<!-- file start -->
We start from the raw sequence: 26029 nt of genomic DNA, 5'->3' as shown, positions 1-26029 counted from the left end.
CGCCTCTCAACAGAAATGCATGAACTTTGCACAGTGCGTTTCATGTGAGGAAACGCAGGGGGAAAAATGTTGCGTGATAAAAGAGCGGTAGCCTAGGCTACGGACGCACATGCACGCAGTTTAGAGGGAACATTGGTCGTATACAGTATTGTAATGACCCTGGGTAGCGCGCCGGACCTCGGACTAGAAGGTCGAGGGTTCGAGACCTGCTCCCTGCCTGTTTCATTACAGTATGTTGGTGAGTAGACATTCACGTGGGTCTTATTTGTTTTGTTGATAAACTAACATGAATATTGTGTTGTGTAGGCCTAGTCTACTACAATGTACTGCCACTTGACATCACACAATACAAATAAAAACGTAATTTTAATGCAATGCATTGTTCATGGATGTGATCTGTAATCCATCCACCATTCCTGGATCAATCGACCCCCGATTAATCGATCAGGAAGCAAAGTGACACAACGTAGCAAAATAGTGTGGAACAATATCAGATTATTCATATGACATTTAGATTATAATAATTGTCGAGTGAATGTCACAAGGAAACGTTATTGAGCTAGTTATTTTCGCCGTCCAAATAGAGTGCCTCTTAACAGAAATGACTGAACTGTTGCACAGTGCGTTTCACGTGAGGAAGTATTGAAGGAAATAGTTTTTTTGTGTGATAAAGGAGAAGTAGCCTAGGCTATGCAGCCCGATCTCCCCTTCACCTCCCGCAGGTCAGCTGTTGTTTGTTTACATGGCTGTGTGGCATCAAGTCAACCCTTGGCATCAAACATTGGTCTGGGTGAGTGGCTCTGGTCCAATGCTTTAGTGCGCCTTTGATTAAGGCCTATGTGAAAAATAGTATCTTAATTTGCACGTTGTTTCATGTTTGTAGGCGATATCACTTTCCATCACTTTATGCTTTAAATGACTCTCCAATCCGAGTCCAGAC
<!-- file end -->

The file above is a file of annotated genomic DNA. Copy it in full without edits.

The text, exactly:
We start from the raw sequence: 26029 nt of genomic DNA, 5'->3' as shown, positions 1-26029 counted from the left end.
CGCCTCTCAACAGAAATGCATGAACTTTGCACAGTGCGTTTCATGTGAGGAAACGCAGGGGGAAAAATGTTGCGTGATAAAAGAGCGGTAGCCTAGGCTACGGACGCACATGCACGCAGTTTAGAGGGAACATTGGTCGTATACAGTATTGTAATGACCCTGGGTAGCGCGCCGGACCTCGGACTAGAAGGTCGAGGGTTCGAGACCTGCTCCCTGCCTGTTTCATTACAGTATGTTGGTGAGTAGACATTCACGTGGGTCTTATTTGTTTTGTTGATAAACTAACATGAATATTGTGTTGTGTAGGCCTAGTCTACTACAATGTACTGCCACTTGACATCACACAATACAAATAAAAACGTAATTTTAATGCAATGCATTGTTCATGGATGTGATCTGTAATCCATCCACCATTCCTGGATCAATCGACCCCCGATTAATCGATCAGGAAGCAAAGTGACACAACGTAGCAAAATAGTGTGGAACAATATCAGATTATTCATATGACATTTAGATTATAATAATTGTCGAGTGAATGTCACAAGGAAACGTTATTGAGCTAGTTATTTTCGCCGTCCAAATAGAGTGCCTCTTAACAGAAATGACTGAACTGTTGCACAGTGCGTTTCACGTGAGGAAGTATTGAAGGAAATAGTTTTTTTGTGTGATAAAGGAGAAGTAGCCTAGGCTATGCAGCCCGATCTCCCCTTCACCTCCCGCAGGTCAGCTGTTGTTTGTTTACATGGCTGTGTGGCATCAAGTCAACCCTTGGCATCAAACATTGGTCTGGGTGAGTGGCTCTGGTCCAATGCTTTAGTGCGCCTTTGATTAAGGCCTATGTGAAAAATAGTATCTTAATTTGCACGTTGTTTCATGTTTGTAGGCGATATCACTTTCCATCACTTTATGCTTTAAATGACTCTCCAATCCGAGTCCAGAC